Roseann Bennett And Autism Awareness

 

In a recent blog post from April of 2018, Roseann Bennett describes the importance of understanding and educating oneself about Autism. Autism has become much more prevalent among children in the 21st century. Roseann takes the time to blog about it, which coincides with World Autism Awareness Day on April 2nd.

Roseann Bennett is the Executive Director and Co-Founder of the Center for Assessment and Treatment. She is also, an AAMFT Approved Supervisor, the NJAMFT Northern Chapter President, and a writer on the side. Roseann Bennett has written in well-known magazines such as Wall Street Journal Woman of Note, the Huffington Post, and Lioness Magazine to name a few.

Roseann breaks down her blog into 4 categories or subtopics of Autism, which become the key to understanding and educating oneself. Roseann Bennett first points out that “Everyone’s Autism is Different” There is a common misconception or notion that if you understand what one persons “symptoms” are like, you understand everyone. That couldn’t be further from the truth. Every person falls somewhere different on the Autism spectrum. It is very important when interacting with each person on the Autism spectrum that they are unique and can be very different from one another.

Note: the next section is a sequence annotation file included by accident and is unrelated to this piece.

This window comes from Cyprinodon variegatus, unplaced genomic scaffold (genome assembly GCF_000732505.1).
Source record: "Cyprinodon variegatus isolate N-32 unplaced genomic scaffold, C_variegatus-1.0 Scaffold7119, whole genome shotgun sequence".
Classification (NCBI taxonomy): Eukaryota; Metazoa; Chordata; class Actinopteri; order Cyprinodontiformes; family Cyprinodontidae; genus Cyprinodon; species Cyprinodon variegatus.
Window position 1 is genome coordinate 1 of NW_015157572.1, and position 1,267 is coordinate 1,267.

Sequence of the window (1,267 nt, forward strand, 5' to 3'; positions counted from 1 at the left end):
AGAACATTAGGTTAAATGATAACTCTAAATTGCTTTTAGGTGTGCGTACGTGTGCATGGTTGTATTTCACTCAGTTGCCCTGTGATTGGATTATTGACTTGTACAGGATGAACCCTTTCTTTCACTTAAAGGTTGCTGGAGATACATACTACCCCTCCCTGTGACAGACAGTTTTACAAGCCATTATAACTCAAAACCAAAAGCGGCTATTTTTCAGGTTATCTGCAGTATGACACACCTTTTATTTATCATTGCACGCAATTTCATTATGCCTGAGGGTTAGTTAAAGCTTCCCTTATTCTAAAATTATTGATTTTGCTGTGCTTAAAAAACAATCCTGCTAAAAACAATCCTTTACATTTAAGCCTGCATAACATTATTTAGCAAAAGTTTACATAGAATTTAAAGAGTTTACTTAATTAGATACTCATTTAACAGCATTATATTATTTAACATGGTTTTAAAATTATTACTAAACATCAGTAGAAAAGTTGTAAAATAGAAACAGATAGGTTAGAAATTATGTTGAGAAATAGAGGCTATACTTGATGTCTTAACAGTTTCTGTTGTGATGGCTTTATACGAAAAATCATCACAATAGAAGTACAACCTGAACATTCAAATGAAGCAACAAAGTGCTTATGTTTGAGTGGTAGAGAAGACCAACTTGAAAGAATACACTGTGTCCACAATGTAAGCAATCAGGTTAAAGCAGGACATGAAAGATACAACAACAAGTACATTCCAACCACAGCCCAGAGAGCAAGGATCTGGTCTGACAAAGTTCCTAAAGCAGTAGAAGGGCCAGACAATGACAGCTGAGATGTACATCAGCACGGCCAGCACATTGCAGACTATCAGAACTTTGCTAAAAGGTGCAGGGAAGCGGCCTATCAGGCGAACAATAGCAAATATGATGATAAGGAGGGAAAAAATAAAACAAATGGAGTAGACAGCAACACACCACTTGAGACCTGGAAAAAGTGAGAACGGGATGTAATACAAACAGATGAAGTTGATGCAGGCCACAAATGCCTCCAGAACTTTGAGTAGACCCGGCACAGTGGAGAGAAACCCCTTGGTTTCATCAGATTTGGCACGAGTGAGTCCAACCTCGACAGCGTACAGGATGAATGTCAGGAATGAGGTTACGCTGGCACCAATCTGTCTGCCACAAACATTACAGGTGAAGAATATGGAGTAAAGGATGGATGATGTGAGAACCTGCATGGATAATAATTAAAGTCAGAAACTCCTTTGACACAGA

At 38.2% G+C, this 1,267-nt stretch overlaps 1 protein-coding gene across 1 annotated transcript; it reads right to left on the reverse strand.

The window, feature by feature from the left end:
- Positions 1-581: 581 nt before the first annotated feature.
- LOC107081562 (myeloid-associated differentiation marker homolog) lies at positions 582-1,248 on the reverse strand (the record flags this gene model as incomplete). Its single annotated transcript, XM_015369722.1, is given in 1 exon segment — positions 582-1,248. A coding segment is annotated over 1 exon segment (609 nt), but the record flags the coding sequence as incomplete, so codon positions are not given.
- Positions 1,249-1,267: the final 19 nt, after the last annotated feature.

Her second category relates to the notion that “Bad Parenting Does not Bring on Autism” Roseann emphasizes that a lack of parenting skills or not spending time with your children can lead to Autism. Certainly with research over the years, this is certainly NOT the case. Infections, substances, brain and generic abnormalities during a pregnancy can be a factor in a child’s development to be on the Autism spectrum.

Her third category goes on to the fact that there is “no cure” and that by understanding signs and symptoms such as behavioral tendencies, learning and communicating skills, can help parents understand what Autism is and what signs to look out for. The more parents are educated, the more the child can be treated and understood. Early detection and “treatment” are educational and therapy related. It is important to distinguish that medical treatment isn’t a preventive measure or course of treatment. Refer to This Article for additional information.

Finally, Bennett describes that children with Autism are still indeed children. Even though children with Autism may lack communication skills and have difficulty in school, they should be treated just like everyone else. This may last into adulthood and the need to have care provided.

 

See related article: http://releasefact.com/2018/05/roseann-bennett-looks-at-the-future-of-therapy/